The Story Thus Far, Part 5: End of Line

The other night, I was in bed, half asleep (sans frog pajamas), when I solved the biggest problem the plot of my book had: the ending. Up until then, I had only a vague sort of general idea what would happen in the end. This was problematic for a variety of reasons. The most obvious being, if you don’t know how your story ends, then how do you know when to stop? At various points, I was adding subplots tot he story and had swelled the projected length to more than 150,000 words. That’s a rather svelt book for Stephen King but for me, that suggests kitchen sink writing.[1] You could kill someone by dropping such a book on their head. Not wanting to write a weapon of mass destruction, this became a problem.

It was also slowign me down. If I don’t know where I’m going with the story, I can go anywhere. That makes it hard to follow through on themes and damn near impossible to write. If I get stuck in chapter 12, I can’t just jump down the line and pick up a later scene because what happens if, when I get back to chapter 12, it changes things that happen later? I’ve just wasted days writing scenes that need to either be rewritten or thrown out entirely. This starts us down the road to second guessing and muttering to yourself and eventually drinking a whole bottle of Ouzo in one sitting.

So having a solid, clear end point is a necessity. At least for me.[2] And for a while, I didn’t have one and this made things complicated. And by complicated, I mean frustrating. But! while in the hypnogogic reverie, floating like a leaf on a pond, I figured it out. The End. and everything was made transparent. Themes became solid. Motifs fell into place. The story–wobbly and jellylike before–became a walking breathing thing, apparent and mobile under its own momentum. Within two days, I had not only a complete plot outline but had written nearly 3000 words.

Getting to this point was a lot of work.[4] Moving on from here to the end will still be a lot of work, though not quite as frustrating. I can now pay attention to the writing and not have to spend sleepless hours figuring out the plot. If I get stuck in a scene, I can jump ahead to any scene that catches my fancy (or picked at random) from the outline and start writing, confident that it will fit into place, because it now has a place designed to fit it, in whatever shape it ends up. Because, while I have an outline, there’s still plenty of wiggle room to surprise myself with turns of phrase and character moments I didn’t anticipate. The muscle and meat of the plot outline can be adjusted to meet those minor changes, now that I have the skeleton in place.

From here on out, it’s just a matter of putting words on the page. That is the fun part, but also the biggest challenge, as it means finding time every day to meet my daily word count. And what should that daily word count be? That’s a very good question.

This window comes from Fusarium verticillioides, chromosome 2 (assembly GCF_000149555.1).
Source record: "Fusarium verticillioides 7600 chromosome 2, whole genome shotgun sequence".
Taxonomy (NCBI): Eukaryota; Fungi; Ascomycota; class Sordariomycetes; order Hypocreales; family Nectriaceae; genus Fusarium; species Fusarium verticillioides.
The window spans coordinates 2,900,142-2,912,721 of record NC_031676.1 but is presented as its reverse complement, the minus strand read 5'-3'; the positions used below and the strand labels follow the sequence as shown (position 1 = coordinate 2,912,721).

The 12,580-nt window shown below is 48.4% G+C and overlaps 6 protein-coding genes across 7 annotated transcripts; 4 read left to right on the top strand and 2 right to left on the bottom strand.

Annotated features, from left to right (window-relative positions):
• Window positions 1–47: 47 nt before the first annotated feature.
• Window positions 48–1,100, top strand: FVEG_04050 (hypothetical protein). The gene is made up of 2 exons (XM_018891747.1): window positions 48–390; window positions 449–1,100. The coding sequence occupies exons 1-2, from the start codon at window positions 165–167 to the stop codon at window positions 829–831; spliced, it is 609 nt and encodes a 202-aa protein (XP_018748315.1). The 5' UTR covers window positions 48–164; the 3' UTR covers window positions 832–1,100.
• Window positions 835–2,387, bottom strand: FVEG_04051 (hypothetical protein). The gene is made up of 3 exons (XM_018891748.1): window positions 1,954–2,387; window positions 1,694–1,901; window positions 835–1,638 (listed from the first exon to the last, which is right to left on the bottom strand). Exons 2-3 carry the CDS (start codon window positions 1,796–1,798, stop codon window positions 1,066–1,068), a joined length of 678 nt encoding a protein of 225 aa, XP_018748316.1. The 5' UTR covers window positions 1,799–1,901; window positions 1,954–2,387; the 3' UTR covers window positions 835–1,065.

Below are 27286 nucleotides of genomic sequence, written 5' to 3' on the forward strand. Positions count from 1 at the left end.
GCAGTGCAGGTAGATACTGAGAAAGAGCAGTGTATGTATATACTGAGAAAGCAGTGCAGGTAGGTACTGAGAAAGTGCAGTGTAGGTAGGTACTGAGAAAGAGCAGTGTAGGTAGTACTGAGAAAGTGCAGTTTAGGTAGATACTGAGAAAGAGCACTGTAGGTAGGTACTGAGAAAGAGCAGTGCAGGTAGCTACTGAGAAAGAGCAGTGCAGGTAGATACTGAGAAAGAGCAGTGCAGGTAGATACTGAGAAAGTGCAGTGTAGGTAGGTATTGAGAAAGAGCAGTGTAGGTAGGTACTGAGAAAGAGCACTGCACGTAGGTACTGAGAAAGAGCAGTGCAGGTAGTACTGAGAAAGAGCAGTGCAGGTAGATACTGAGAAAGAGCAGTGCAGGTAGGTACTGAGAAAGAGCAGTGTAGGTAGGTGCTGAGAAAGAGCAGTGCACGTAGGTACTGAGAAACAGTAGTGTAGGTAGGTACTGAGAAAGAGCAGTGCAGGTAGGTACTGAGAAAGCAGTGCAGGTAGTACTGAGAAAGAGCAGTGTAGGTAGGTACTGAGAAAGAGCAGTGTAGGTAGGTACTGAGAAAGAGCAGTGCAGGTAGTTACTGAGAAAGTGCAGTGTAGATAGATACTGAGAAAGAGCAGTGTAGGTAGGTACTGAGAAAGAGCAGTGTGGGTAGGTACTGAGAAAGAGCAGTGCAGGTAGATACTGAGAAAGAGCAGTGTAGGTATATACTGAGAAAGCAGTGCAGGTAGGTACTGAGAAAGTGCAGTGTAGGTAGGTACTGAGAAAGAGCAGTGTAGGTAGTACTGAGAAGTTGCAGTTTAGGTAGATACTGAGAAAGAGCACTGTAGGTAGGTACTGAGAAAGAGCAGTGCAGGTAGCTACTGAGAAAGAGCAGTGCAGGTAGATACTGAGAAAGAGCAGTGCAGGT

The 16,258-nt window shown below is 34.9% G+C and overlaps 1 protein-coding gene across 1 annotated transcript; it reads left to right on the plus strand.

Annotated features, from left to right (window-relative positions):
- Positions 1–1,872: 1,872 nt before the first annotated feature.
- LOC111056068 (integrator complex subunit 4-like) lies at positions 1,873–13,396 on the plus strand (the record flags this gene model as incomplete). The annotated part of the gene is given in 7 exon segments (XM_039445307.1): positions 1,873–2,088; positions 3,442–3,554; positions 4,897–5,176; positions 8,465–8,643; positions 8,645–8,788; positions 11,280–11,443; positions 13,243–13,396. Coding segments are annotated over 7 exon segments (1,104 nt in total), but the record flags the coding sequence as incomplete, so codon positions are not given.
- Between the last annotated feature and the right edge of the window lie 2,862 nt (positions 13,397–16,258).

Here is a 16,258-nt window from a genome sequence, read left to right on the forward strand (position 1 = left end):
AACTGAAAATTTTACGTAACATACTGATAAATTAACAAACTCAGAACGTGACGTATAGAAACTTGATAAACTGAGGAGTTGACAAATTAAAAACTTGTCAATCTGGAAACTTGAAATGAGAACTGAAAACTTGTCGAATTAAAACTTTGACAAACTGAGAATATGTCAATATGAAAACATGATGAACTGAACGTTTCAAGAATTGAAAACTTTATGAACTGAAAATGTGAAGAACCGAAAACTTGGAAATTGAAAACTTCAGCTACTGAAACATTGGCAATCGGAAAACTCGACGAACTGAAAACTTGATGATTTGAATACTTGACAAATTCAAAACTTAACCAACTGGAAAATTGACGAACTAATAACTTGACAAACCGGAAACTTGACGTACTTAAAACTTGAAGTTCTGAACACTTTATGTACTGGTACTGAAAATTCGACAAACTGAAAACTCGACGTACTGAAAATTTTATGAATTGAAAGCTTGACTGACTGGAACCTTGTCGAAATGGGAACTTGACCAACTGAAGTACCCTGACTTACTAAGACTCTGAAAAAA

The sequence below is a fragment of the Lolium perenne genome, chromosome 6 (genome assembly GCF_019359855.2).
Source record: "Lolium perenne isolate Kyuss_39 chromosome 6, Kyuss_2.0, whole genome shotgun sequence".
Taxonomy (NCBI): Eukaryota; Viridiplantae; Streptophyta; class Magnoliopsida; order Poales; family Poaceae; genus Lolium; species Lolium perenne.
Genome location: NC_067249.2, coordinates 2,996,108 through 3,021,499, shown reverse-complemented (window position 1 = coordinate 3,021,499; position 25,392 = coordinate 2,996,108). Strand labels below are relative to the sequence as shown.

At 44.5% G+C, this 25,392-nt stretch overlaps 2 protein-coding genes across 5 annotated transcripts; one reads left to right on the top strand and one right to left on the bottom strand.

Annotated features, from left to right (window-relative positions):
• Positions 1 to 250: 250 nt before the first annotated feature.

1.Don’t have an idea what your story is about but plenty of wacky ideas? Throw it in! It worked for Lost. If by worked you mean, made an endless muddled mess of a story with so many chaarcters and subplots and sub-sub plots and smoke monsters and polar bears in the tropics and ooh, time travel! but no resolution that could ever make sense. Yeah sure, that’s something you could do. But it won’t tell a satisfying story.

2. Some authors are confident in their craft to just let the story unwind and wouldn’t dream of writing a plot outline, as it would kill their creative flow and they’d loose interrest in the story. Neil Gaiman apparently writes this way but then he’s not too teribly worried about his story structure, since every novel and story he writes is basically the heroes journey. [3] At the othe rend of the cale we have Tom Robbins, whose legendary writing style is the stuff of legend: he perfectly crafts a single sentence with no thought as to the one that came before or that will come after. No plot. No character sheet. No idea where anythign will go. He’s perfected the absolute zen art of writing. At least, according to his own mythology. It’s not possible to start writing a book that begins “The magician’s underwear has just been found in a cardboard suitcase floating in a stagnant pond on the outskirts of Miami,” without knowing at least a little something about who the magician is and what their underwear is doing in that suitcase.

3. And there’s absolutely nothing wrong with that. The hero’s journey is a tried and true tale, as old as humanity and has enough room for infinite variation and Mr. Gaiman does it better than just about anybody. It’s just not the story I want to tell, necessarily.

4. And there’s no easy way to get from point A to point B except by trudging ahead until you build up that momentum. I wish there were some easy program or solution to this problem but it’s really just a matter of perseverance. You have to be confident enough in your craft to get through that hard slog. Not everybody can and more than one great American (or Canadian or Tasmanian or Chechnyan) novel has died in this valley between the cool idea and the point where it takes on enough mass and heat to burst to life like a little star. But once you get to that ignition point, that’s where writing becomes the most fun and fulfilling.